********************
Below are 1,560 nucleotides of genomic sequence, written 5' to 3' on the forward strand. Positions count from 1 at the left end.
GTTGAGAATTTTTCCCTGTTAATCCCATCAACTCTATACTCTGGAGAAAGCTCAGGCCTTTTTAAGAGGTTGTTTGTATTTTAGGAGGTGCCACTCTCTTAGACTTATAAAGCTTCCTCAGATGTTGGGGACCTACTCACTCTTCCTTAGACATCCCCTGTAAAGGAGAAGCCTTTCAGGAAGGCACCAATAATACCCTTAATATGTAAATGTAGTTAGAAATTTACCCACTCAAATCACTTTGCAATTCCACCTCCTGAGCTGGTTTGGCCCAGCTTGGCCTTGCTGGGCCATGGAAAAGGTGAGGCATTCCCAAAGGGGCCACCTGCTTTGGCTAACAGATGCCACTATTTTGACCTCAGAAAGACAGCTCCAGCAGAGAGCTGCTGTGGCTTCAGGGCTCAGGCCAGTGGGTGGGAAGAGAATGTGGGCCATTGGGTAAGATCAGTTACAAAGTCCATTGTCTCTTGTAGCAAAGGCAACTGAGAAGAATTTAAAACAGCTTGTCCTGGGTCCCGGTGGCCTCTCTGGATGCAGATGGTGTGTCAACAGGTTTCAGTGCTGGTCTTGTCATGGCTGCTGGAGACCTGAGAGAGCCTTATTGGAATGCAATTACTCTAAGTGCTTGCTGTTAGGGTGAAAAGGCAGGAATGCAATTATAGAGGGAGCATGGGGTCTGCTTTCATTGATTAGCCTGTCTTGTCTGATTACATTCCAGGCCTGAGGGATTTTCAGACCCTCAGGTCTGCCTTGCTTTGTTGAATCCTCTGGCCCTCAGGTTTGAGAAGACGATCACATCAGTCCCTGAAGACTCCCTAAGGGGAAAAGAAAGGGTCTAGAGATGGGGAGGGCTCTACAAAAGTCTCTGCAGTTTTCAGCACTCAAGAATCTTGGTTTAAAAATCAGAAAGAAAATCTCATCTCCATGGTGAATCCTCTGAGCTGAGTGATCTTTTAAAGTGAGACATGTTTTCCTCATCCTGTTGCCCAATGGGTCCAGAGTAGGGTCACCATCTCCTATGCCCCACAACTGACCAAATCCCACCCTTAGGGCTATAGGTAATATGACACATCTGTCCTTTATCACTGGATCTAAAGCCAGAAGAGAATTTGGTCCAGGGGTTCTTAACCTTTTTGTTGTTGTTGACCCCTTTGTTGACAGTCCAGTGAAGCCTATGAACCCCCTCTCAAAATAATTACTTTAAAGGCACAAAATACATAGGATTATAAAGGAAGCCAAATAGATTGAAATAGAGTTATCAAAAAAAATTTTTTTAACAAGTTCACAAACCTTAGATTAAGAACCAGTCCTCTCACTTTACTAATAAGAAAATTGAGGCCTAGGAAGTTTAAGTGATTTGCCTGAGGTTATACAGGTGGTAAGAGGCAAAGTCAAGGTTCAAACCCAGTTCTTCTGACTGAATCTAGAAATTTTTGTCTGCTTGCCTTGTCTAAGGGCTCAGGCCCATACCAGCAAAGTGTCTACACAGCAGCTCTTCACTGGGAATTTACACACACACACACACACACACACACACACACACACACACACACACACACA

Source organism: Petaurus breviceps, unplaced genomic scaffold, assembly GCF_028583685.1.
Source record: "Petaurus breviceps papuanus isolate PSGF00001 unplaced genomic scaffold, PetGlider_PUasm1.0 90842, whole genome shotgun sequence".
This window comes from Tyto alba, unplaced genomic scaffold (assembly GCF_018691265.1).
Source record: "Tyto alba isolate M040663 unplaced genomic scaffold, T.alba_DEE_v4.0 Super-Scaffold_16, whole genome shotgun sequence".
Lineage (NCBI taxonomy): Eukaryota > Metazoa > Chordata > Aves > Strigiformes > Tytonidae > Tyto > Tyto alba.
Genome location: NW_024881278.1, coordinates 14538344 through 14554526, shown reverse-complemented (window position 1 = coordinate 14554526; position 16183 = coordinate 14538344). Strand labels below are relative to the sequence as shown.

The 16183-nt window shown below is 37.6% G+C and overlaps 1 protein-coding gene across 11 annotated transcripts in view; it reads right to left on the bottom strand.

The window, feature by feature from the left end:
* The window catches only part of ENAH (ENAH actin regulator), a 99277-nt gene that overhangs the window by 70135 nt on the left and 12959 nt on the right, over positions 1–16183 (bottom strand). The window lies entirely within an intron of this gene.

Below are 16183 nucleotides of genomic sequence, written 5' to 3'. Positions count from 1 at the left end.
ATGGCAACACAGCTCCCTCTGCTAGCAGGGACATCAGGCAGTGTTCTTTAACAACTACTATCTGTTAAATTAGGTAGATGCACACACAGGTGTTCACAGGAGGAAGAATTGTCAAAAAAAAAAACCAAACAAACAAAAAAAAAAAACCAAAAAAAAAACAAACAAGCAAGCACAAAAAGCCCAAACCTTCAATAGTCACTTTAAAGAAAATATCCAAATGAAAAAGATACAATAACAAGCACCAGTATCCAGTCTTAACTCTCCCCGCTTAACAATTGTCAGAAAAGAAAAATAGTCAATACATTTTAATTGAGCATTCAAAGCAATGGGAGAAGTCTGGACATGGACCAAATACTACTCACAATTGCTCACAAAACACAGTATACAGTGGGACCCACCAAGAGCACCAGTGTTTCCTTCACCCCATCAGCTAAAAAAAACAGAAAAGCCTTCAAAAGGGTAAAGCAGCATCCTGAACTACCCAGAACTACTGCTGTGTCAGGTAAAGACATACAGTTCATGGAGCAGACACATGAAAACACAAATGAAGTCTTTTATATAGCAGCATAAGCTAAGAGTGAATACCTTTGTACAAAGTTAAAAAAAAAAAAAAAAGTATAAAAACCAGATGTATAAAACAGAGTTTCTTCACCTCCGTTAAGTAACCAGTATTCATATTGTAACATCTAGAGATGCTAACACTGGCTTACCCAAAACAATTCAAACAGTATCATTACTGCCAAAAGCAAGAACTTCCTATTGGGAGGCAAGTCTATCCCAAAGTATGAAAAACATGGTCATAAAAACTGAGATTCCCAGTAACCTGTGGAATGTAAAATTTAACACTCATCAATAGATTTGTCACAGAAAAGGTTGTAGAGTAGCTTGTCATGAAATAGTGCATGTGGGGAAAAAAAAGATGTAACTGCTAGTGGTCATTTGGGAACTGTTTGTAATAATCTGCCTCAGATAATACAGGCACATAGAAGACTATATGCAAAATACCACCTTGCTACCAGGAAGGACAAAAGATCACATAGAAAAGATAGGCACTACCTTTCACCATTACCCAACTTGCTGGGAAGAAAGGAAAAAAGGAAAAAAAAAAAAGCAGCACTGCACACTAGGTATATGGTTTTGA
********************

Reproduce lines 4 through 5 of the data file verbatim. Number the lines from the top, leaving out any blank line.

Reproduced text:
Source record: "Petaurus breviceps papuanus isolate PSGF00001 unplaced genomic scaffold, PetGlider_PUasm1.0 90842, whole genome shotgun sequence".
This window comes from Tyto alba, unplaced genomic scaffold (assembly GCF_018691265.1).